An ASX company sometimes buys back its own shares, as a way to return capital to investors.
Such actions are not necessarily received well, according to Allan Gray portfolio manager Dr Suhas Nayak.
“Some argue that it shows a lack of growth options,” he posted on Livewire.
“Others say that it is financial engineering, especially if those companies are borrowing a lot to enable the buyback.”
However, executed well, buybacks can provide tremendous benefits to shareholders.
Nayak said that Australian tax rules rightly favoured franked dividends, but businesses like Metcash Limited (ASX: MTS) and Sims Ltd (ASX: SGM) have returned capital effectively to investors this year.
With this in mind, Nayak named 4 ASX shares that could see buybacks in 2022.
But why wouldn’t these companies put that money into a “hot investment” such as green energy, lithium or cloud software?
“It is inevitable that ‘hot’ investments are overpriced and companies will pay up for that privilege, or that returns will disappoint,” said Nayak.
“It would be far better to see companies exercise good judgement and patience by slowly chipping away at their own shares, especially as the market is giving them an opportunity to buy those shares so cheaply.”
G8 has nothing else to do with its money
According to Nayak, earnings have not yet fully recovered but the business is now in a net cash position and the share price is below its peers.
“With limited value-accretive investment opportunities, the company’s best course of action may well be to return cash to shareholders via a buy-back, while also improving underlying operations of their existing centres,” he said.
“That is certainly something we would like to see.”
G8 shares are down more than 6% for the year so far and closed Friday at $1.105.
Demand for Monash IVF is far better than expected
Fertility services provider Monash IVF Group Ltd (ASX: MVF) also raised significant funds last year.
But its business has “dramatically increased” during the pandemic, according to Nayak, meaning it’s seeing more activity now than in the pre-COVID era.
“With the benefit of hindsight, the capital raising was not required and it is unlikely that inorganic opportunities are priced anywhere near as [attractive] as its own share price.”
Nayak said that for Monash IVF, it’s “time to reward shareholders”.
“Money raised has now clearly been shown to be far in excess of requirements and could be put to good use through a share buyback.”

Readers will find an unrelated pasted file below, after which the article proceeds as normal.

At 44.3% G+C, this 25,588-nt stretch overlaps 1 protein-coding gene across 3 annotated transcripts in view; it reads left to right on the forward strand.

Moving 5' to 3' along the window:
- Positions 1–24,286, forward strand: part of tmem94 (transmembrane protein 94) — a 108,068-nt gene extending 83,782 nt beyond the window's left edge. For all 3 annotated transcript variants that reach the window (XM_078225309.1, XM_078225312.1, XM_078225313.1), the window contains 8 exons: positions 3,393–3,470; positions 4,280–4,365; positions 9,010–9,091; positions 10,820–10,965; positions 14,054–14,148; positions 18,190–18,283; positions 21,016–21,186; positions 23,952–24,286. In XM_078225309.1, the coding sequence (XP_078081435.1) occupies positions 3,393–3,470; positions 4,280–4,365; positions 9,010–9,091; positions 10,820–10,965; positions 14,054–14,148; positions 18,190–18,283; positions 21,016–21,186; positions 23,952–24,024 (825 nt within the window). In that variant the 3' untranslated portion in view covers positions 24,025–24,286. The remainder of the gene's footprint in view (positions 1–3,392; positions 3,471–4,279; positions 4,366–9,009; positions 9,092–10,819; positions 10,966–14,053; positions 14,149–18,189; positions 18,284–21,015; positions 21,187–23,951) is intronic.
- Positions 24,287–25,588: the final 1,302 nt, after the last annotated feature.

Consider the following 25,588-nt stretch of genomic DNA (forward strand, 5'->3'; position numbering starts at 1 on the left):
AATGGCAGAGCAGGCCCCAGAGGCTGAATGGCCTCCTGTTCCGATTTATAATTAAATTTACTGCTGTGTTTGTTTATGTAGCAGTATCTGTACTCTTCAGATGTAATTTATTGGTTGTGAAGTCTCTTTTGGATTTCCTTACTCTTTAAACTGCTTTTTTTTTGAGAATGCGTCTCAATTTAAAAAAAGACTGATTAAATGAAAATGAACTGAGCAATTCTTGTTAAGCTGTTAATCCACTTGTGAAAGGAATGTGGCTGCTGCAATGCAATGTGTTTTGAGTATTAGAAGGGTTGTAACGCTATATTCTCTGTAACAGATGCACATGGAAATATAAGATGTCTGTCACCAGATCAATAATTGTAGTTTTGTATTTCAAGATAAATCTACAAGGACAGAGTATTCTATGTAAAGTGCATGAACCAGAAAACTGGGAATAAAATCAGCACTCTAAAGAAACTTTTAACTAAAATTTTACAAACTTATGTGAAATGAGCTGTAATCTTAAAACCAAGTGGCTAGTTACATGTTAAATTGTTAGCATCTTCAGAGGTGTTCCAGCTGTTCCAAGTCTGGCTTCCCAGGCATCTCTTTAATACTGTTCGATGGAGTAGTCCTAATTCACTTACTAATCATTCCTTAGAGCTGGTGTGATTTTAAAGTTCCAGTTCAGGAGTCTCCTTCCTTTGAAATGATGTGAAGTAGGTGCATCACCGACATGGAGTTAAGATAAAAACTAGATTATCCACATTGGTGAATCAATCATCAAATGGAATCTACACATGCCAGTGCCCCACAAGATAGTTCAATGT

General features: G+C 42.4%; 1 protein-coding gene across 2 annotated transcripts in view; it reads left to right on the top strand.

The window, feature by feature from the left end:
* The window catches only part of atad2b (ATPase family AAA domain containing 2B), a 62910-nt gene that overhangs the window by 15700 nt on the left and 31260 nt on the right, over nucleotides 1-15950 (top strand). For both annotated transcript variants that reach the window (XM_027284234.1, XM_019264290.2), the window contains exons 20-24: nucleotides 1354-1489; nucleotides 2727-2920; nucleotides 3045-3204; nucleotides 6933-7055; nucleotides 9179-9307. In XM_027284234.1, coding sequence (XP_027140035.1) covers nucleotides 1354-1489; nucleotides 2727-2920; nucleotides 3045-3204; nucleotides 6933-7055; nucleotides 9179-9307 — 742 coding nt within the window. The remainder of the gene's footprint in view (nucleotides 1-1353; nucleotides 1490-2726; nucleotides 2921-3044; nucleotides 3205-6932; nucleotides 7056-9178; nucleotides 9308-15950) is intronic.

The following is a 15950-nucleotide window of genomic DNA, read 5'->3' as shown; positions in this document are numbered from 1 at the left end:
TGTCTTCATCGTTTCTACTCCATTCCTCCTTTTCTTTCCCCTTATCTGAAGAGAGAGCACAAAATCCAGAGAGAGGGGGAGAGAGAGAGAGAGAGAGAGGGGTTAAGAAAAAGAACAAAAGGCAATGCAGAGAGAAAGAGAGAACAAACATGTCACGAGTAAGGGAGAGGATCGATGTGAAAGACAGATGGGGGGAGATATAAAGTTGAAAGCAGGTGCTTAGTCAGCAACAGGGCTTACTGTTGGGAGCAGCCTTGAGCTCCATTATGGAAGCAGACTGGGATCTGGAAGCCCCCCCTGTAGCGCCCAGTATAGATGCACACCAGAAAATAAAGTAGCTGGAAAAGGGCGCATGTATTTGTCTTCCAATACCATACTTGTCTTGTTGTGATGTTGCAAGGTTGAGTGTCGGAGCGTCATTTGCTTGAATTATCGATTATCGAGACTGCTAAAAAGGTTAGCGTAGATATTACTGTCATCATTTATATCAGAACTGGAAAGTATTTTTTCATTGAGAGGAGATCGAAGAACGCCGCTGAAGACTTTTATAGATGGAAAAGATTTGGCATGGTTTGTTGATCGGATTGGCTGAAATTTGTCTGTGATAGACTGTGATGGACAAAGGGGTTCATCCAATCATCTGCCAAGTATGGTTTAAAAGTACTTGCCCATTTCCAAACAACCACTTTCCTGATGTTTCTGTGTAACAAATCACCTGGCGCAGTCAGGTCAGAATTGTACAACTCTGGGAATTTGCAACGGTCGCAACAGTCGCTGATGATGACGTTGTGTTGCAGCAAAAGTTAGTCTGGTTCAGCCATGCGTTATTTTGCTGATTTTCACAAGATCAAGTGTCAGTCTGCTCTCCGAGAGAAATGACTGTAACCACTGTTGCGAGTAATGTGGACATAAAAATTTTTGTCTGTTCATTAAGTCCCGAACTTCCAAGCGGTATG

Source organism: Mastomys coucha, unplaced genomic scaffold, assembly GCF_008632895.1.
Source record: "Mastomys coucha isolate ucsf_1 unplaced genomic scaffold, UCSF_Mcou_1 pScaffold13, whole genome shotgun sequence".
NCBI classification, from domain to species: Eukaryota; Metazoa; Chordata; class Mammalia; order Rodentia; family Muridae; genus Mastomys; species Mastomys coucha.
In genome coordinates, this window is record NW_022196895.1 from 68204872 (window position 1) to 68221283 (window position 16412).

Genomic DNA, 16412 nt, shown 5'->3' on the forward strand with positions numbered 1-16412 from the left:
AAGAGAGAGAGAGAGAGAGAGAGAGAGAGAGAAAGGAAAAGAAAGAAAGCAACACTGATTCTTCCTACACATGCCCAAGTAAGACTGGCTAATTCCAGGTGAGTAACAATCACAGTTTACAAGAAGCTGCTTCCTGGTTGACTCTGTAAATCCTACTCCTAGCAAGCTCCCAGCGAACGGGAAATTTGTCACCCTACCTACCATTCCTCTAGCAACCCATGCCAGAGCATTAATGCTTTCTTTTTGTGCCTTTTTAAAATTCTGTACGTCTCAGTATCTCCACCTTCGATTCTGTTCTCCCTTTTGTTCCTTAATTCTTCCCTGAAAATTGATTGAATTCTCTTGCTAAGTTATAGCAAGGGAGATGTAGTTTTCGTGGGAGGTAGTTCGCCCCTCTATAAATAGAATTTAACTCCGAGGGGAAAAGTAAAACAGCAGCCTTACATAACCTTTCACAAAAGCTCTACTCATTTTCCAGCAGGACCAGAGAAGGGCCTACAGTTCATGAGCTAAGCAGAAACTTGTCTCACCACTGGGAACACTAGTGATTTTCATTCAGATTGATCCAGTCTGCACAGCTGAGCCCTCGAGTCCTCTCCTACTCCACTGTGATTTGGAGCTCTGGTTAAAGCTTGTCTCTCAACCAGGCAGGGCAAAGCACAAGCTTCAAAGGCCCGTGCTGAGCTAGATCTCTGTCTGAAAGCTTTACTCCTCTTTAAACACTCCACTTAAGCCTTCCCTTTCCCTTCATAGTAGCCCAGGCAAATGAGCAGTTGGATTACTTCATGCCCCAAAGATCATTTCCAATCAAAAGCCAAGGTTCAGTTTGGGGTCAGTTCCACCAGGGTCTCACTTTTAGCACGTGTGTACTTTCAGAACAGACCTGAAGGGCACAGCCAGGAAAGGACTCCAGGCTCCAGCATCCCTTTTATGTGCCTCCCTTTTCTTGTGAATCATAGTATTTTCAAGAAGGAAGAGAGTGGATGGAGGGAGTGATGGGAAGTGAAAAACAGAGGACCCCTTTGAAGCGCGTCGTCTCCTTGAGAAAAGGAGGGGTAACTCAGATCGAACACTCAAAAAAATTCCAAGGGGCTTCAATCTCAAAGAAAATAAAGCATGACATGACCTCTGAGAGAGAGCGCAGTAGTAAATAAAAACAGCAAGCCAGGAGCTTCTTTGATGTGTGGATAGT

The Monash IVF share price is up 17% in 2021, closing Friday at 92.5 cents.
An ‘intentionally capital-light’ growth plan
Only a couple of years ago, Incitec Pivot Ltd (ASX: IPL) was struggling due to the drought in Australia.
But it’s now thriving with much higher prices for its products, such as fertilisers and explosives chemicals.
The Melbourne company paid down its debts after a 2020 capital raising.
Incitec now has “a growth plan that is intentionally capital-light”, according to Nayak.
“With a low franking credit balance, a strong balance sheet, healthy cash flows and an adjusted share price that is still well below pre-COVID levels, we believe the company should institute a buyback program.”
Incitec shares closed Friday at $3.08, which is up more than 35% for the year.
Buyback could cash in on a pile of franking credits
Rising oil prices haven’t really helped Woodside Petroleum Limited (ASX: WPL) investors, with its shares down 3% this year to close Friday at $22.
According to Nayak, higher commodity prices will result in “strong cash flows” inside the business.
“This, together with the sell-down of Pluto T2 (the new LNG train Woodside is building to process the Scarborough resource), the enlarged earnings base that will come with the BHP Group Ltd (ASX: BHP) petroleum merger, and only one large growth project (Scarborough) getting off the ground means the company will soon find itself under-geared.”
But the biggest reason why Nayak thinks a buyback could be coming is Woodside has a financial ace up its sleeve.
“What really pushes us over the line on a share buyback is the potential to unlock an asset currently valued at zero by most: a US$1.8 billion-and-growing pile of franking credits.”
An off-market equal-access buyback would allow the company to purchase the shares at up to a 14% discount for the good of all shareholders, said Nayak.